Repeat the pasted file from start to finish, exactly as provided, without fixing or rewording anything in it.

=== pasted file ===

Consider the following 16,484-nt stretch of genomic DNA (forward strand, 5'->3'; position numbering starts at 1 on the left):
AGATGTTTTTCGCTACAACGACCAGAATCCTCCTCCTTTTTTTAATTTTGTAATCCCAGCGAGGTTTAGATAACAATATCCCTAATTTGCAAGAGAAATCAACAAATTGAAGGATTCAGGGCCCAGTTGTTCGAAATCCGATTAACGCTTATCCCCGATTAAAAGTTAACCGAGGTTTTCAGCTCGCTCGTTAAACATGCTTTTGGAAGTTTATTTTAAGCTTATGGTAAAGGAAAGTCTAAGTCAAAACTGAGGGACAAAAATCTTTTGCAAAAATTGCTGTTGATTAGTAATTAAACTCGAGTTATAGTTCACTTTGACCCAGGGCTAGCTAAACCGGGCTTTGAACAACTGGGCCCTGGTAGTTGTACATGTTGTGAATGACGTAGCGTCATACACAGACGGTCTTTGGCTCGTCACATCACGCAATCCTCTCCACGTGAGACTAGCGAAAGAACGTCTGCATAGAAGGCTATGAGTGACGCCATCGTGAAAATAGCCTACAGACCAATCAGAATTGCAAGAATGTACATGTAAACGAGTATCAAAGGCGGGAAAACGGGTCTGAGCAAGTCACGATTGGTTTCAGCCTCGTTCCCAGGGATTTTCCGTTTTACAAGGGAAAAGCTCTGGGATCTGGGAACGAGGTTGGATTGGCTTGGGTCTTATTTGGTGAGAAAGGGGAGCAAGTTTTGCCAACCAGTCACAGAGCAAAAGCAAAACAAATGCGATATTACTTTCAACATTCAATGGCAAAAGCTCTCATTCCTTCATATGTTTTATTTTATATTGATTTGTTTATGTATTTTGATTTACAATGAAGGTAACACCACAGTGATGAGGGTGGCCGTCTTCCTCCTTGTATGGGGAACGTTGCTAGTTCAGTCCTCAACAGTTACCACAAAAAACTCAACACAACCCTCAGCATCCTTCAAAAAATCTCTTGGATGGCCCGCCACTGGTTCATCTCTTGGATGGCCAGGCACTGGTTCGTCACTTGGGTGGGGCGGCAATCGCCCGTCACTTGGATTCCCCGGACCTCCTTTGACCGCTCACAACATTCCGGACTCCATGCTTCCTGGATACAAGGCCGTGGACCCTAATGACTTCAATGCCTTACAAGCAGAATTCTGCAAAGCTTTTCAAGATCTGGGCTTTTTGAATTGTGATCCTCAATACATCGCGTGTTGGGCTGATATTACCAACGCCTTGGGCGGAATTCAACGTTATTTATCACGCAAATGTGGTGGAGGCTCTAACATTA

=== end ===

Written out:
Consider the following 16,484-nt stretch of genomic DNA (forward strand, 5'->3'; position numbering starts at 1 on the left):
AGATGTTTTTCGCTACAACGACCAGAATCCTCCTCCTTTTTTTAATTTTGTAATCCCAGCGAGGTTTAGATAACAATATCCCTAATTTGCAAGAGAAATCAACAAATTGAAGGATTCAGGGCCCAGTTGTTCGAAATCCGATTAACGCTTATCCCCGATTAAAAGTTAACCGAGGTTTTCAGCTCGCTCGTTAAACATGCTTTTGGAAGTTTATTTTAAGCTTATGGTAAAGGAAAGTCTAAGTCAAAACTGAGGGACAAAAATCTTTTGCAAAAATTGCTGTTGATTAGTAATTAAACTCGAGTTATAGTTCACTTTGACCCAGGGCTAGCTAAACCGGGCTTTGAACAACTGGGCCCTGGTAGTTGTACATGTTGTGAATGACGTAGCGTCATACACAGACGGTCTTTGGCTCGTCACATCACGCAATCCTCTCCACGTGAGACTAGCGAAAGAACGTCTGCATAGAAGGCTATGAGTGACGCCATCGTGAAAATAGCCTACAGACCAATCAGAATTGCAAGAATGTACATGTAAACGAGTATCAAAGGCGGGAAAACGGGTCTGAGCAAGTCACGATTGGTTTCAGCCTCGTTCCCAGGGATTTTCCGTTTTACAAGGGAAAAGCTCTGGGATCTGGGAACGAGGTTGGATTGGCTTGGGTCTTATTTGGTGAGAAAGGGGAGCAAGTTTTGCCAACCAGTCACAGAGCAAAAGCAAAACAAATGCGATATTACTTTCAACATTCAATGGCAAAAGCTCTCATTCCTTCATATGTTTTATTTTATATTGATTTGTTTATGTATTTTGATTTACAATGAAGGTAACACCACAGTGATGAGGGTGGCCGTCTTCCTCCTTGTATGGGGAACGTTGCTAGTTCAGTCCTCAACAGTTACCACAAAAAACTCAACACAACCCTCAGCATCCTTCAAAAAATCTCTTGGATGGCCCGCCACTGGTTCATCTCTTGGATGGCCAGGCACTGGTTCGTCACTTGGGTGGGGCGGCAATCGCCCGTCACTTGGATTCCCCGGACCTCCTTTGACCGCTCACAACATTCCGGACTCCATGCTTCCTGGATACAAGGCCGTGGACCCTAATGACTTCAATGCCTTACAAGCAGAATTCTGCAAAGCTTTTCAAGATCTGGGCTTTTTGAATTGTGATCCTCAATACATCGCGTGTTGGGCTGATATTACCAACGCCTTGGGCGGAATTCAACGTTATTTATCACGCAAATGTGGTGGAGGCTCTAACATTA